The M7 had a seven-man crew consisting of a driver, chief of section, gunner, and four cannoneers. Personal weapons for the crew consisted of three .45 caliber submachine guns. The standard ammunition load for each weapon was 540 rounds. Direct vision for the driver was through a removable windshield. Indirect vision was through a “protectoscope.” A panoramic telescope and an elbow telescope provided additional visibility. 

The M3 and M4 tanks shared the same chassis. As a result, the M7 chassis evolved along lines similar to those of the M4 chassis. The early three-piece Iowa transmission was replaced by the Caterpillar transmission with the one-piece cover used on the M4 during the summer of 1942. However, demand for the Caterpillar transmission increased as M4 tank production accelerated. This necessitated the use of both transmission types on the M7. Production M7s were upgraded with the stronger bogies used on the M4. Stowage capacity was increased with the addition of external boxes. In the fall of 1943 armored, folding panels were added to the sides and rear to provide extra crew protection. Combat experience also revealed the need for additional armor to protect the ammunition ready racks.     

In August 1943 production ceased when the initial order for 2,814 M7s was fulfilled. A major reorganization of the Army Ground Forces in September required more M7s. Production resumed the following March. A total of 3,490 M7s were produced during the war.

The need for additional M7s led to the production of the M7B1. Based on the M4A3 Medium Tank chassis, the M7B1 used the tank’s V8 Ford GAA 500 horsepower engine. The new engine was more powerful and more easily maintained than the Continental radial. Pressed Steel Car Company was awarded the contract and delivered the first M7B1s in March 1944. A total of 826 units were produced with production ending in February 1945. Generally speaking, there were few differences between the M7 and M7B1 with the following exceptions. Top speed was increased to twenty-six miles per hour, the overall length was roughly seven inches longer, and the fuel capacity was reduced to 168 gallons. However, the cruising range was slightly better. Fording depth was reduced from forty-eight to thirty-six inches.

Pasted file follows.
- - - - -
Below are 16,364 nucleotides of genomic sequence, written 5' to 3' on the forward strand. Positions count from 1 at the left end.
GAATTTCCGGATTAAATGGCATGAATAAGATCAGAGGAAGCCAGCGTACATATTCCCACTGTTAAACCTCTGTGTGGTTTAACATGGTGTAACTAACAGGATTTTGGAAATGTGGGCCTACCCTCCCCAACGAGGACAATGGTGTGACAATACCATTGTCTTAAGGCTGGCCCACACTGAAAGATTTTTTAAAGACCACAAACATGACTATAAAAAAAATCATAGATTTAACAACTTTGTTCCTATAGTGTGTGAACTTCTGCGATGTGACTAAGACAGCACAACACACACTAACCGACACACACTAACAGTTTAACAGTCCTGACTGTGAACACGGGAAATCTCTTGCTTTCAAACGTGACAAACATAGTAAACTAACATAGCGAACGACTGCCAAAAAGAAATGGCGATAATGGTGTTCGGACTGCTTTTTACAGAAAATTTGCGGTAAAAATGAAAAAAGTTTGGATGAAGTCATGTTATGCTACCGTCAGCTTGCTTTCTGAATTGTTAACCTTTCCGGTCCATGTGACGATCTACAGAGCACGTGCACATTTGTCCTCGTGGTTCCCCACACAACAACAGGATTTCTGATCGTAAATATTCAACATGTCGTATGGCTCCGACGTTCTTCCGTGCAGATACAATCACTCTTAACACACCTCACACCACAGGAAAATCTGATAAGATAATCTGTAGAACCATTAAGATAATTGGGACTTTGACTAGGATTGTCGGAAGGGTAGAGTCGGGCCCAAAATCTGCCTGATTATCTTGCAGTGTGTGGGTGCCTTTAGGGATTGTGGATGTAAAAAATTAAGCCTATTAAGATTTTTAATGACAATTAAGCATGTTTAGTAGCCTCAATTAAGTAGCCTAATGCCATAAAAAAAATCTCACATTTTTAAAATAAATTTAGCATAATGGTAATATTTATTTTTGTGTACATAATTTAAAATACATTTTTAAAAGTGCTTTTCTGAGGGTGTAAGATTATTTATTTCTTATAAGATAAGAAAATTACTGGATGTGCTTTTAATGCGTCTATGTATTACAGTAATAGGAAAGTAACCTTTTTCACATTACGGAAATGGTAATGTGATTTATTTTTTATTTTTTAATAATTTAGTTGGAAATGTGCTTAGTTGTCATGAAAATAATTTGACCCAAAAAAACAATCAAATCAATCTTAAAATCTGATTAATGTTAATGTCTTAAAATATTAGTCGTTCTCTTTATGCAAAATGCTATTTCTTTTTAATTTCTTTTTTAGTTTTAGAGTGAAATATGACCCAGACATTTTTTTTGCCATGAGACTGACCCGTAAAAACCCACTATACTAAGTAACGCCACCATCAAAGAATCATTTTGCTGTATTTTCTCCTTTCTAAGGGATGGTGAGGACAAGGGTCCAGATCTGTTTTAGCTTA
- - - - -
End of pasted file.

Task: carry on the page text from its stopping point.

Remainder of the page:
On 20 June 1942, Field Marshal Erwin Rommel’s Afrika Korps captured the key port city of Tobruk from the British Eighth Army. The German success threatened British control over Egypt and the vital Suez Canal. In desperation, Prime Minister Winston Churchill asked President Franklin D. Roosevelt for assistance. The next day Roosevelt authorized an emergency Lend-Lease shipment of 300 M4 Sherman tanks and 100 M7s to Egypt. The tanks and M7s were drawn from the 1st and 2d Armored Divisions and other sources. They arrived at Suez in September 1942.

The M7’s rounded, open-topped .50 caliber machine-gun compartment reminded British troops of a priest’s pulpit. As a result, they named it the “Priest.” On 24 October 1942, the M7s were first used in the Battle of El Alamein as part of the Royal Armored Corps. Afterward, the British concluded the M7 was “a great success.”

The British received a total of 832 M7s under Lend-Lease. Over time, the British replaced the M7s with British and Canadian-built self-propelled artillery with their standard howitzer, the 25-Pounder. As a result, many surplus M7s were converted to armored personnel carriers by removing the howitzer and ammunition racks. These variants were known as “Defrocked Priests” or Kangaroos. Another British conversion carried the 9.75-inch Chemical Mortar which was intended for use against fortifications. Only three were produced. They were offered to the U.S. Seventh Army as it approached the Siegfried Line in March 1945, but they were found unsuitable for combat.  

The French lost most of their military equipment to the Germans early in the war. What little they had in North Africa under the Vichy Government was worn and outdated. After the Allied landings in North Africa, the British and Americans rearmed the French under Lend-Lease. During the war, the French received 283 M7s.